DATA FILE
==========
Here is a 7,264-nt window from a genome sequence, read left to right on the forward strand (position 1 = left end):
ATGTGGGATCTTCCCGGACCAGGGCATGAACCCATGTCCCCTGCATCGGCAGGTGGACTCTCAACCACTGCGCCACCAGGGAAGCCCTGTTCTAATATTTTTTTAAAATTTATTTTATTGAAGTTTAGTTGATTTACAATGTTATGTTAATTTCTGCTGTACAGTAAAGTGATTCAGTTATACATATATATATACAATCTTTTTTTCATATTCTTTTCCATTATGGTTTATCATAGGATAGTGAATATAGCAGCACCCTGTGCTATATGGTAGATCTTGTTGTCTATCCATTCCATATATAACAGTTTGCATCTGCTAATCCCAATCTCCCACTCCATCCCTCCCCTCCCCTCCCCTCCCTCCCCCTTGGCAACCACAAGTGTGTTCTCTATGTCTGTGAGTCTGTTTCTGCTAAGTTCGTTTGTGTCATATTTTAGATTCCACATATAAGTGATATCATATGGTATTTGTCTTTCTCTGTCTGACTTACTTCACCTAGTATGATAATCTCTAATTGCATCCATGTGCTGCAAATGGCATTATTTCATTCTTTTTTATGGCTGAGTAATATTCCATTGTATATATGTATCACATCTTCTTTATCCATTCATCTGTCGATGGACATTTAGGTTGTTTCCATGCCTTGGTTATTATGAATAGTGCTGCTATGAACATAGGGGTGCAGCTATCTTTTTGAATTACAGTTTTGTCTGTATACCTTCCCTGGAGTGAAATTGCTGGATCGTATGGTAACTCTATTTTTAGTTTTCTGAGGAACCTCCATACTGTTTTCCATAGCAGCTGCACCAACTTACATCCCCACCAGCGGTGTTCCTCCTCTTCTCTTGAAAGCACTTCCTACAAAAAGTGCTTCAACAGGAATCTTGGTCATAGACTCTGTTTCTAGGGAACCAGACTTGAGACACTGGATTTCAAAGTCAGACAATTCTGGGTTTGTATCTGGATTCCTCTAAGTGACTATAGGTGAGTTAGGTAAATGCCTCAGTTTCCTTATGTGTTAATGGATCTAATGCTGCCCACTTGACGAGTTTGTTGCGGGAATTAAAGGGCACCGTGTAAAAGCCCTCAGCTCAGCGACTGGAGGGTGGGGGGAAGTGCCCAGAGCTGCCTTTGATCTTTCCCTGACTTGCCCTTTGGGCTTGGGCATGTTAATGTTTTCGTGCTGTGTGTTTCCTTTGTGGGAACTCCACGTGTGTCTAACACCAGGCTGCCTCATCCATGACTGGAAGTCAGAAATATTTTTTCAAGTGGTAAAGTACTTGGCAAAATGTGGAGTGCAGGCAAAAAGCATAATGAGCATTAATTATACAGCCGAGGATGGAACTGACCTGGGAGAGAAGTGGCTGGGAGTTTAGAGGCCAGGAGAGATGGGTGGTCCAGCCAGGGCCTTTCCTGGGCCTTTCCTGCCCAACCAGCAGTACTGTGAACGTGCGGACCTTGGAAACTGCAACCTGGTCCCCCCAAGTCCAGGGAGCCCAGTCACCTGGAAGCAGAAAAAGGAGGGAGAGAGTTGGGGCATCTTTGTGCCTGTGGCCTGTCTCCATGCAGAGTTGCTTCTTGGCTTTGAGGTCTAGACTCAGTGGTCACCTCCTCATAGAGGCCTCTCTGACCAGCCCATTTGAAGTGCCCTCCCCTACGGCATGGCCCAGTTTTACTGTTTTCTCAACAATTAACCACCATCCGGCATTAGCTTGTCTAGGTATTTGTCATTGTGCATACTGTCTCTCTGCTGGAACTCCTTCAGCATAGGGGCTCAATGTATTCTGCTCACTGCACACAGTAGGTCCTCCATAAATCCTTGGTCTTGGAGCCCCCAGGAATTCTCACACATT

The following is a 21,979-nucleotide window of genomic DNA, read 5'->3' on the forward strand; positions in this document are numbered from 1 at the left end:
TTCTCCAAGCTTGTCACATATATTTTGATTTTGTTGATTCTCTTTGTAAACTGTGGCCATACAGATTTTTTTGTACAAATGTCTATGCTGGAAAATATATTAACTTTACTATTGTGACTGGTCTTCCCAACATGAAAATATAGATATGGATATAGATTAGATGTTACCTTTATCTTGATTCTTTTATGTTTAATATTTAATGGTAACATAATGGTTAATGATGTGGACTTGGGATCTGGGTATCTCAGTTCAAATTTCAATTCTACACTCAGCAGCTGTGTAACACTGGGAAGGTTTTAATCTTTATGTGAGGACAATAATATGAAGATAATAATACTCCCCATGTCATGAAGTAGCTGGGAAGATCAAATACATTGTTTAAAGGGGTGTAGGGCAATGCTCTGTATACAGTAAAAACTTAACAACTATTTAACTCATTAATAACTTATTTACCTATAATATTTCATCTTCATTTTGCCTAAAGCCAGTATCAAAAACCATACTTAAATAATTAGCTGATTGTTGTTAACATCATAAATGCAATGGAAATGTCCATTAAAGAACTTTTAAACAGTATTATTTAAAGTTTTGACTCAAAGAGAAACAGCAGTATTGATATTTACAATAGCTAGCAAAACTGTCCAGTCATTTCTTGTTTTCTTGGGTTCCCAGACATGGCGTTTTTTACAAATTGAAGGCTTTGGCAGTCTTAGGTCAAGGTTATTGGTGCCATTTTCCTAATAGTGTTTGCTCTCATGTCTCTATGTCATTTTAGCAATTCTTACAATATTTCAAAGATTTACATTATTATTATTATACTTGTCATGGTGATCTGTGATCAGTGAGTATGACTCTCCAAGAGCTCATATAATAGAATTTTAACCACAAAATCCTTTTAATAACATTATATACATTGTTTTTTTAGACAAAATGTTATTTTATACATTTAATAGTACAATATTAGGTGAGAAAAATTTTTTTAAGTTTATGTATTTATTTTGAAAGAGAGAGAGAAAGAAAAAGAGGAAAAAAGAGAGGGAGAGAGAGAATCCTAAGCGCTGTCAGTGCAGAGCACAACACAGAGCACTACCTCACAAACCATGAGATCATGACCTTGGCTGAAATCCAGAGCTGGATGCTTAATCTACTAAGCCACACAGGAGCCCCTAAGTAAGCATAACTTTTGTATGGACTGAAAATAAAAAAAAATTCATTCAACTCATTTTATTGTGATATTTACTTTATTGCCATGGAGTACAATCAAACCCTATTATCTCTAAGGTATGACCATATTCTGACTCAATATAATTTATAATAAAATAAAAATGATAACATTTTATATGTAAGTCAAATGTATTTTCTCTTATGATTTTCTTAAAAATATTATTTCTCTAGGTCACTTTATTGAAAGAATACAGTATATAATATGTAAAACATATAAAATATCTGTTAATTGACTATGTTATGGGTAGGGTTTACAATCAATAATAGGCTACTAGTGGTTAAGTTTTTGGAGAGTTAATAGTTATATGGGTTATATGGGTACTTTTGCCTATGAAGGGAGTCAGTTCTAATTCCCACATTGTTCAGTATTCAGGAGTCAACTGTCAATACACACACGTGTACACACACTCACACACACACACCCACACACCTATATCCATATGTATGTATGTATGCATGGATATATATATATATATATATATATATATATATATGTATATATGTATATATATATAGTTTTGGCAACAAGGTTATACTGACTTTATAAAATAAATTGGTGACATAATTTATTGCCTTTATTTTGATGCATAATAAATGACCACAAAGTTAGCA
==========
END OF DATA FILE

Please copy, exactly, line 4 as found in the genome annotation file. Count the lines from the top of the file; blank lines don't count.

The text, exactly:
TTCTCCAAGCTTGTCACATATATTTTGATTTTGTTGATTCTCTTTGTAAACTGTGGCCATACAGATTTTTTTGTACAAATGTCTATGCTGGAAAATATATTAACTTTACTATTGTGACTGGTCTTCCCAACATGAAAATATAGATATGGATATAGATTAGATGTTACCTTTATCTTGATTCTTTTATGTTTAATATTTAATGGTAACATAATGGTTAATGATGTGGACTTGGGATCTGGGTATCTCAGTTCAAATTTCAATTCTACACTCAGCAGCTGTGTAACACTGGGAAGGTTTTAATCTTTATGTGAGGACAATAATATGAAGATAATAATACTCCCCATGTCATGAAGTAGCTGGGAAGATCAAATACATTGTTTAAAGGGGTGTAGGGCAATGCTCTGTATACAGTAAAAACTTAACAACTATTTAACTCATTAATAACTTATTTACCTATAATATTTCATCTTCATTTTGCCTAAAGCCAGTATCAAAAACCATACTTAAATAATTAGCTGATTGTTGTTAACATCATAAATGCAATGGAAATGTCCATTAAAGAACTTTTAAACAGTATTATTTAAAGTTTTGACTCAAAGAGAAACAGCAGTATTGATATTTACAATAGCTAGCAAAACTGTCCAGTCATTTCTTGTTTTCTTGGGTTCCCAGACATGGCGTTTTTTACAAATTGAAGGCTTTGGCAGTCTTAGGTCAAGGTTATTGGTGCCATTTTCCTAATAGTGTTTGCTCTCATGTCTCTATGTCATTTTAGCAATTCTTACAATATTTCAAAGATTTACATTATTATTATTATACTTGTCATGGTGATCTGTGATCAGTGAGTATGACTCTCCAAGAGCTCATATAATAGAATTTTAACCACAAAATCCTTTTAATAACATTATATACATTGTTTTTTTAGACAAAATGTTATTTTATACATTTAATAGTACAATATTAGGTGAGAAAAATTTTTTTAAGTTTATGTATTTATTTTGAAAGAGAGAGAGAAAGAAAAAGAGGAAAAAAGAGAGGGAGAGAGAGAATCCTAAGCGCTGTCAGTGCAGAGCACAACACAGAGCACTACCTCACAAACCATGAGATCATGACCTTGGCTGAAATCCAGAGCTGGATGCTTAATCTACTAAGCCACACAGGAGCCCCTAAGTAAGCATAACTTTTGTATGGACTGAAAATAAAAAAAAATTCATTCAACTCATTTTATTGTGATATTTACTTTATTGCCATGGAGTACAATCAAACCCTATTATCTCTAAGGTATGACCATATTCTGACTCAATATAATTTATAATAAAATAAAAATGATAACATTTTATATGTAAGTCAAATGTATTTTCTCTTATGATTTTCTTAAAAATATTATTTCTCTAGGTCACTTTATTGAAAGAATACAGTATATAATATGTAAAACATATAAAATATCTGTTAATTGACTATGTTATGGGTAGGGTTTACAATCAATAATAGGCTACTAGTGGTTAAGTTTTTGGAGAGTTAATAGTTATATGGGTTATATGGGTACTTTTGCCTATGAAGGGAGTCAGTTCTAATTCCCACATTGTTCAGTATTCAGGAGTCAACTGTCAATACACACACGTGTACACACACTCACACACACACACCCACACACCTATATCCATATGTATGTATGTATGCATGGATATATATATATATATATATATATATATATATATGTATATATGTATATATATATAGTTTTGGCAACAAGGTTATACTGACTTTATAAAATAAATTGGTGACATAATTTATTGCCTTTATTTTGATGCATAATAAATGACCACAAAGTTAGCA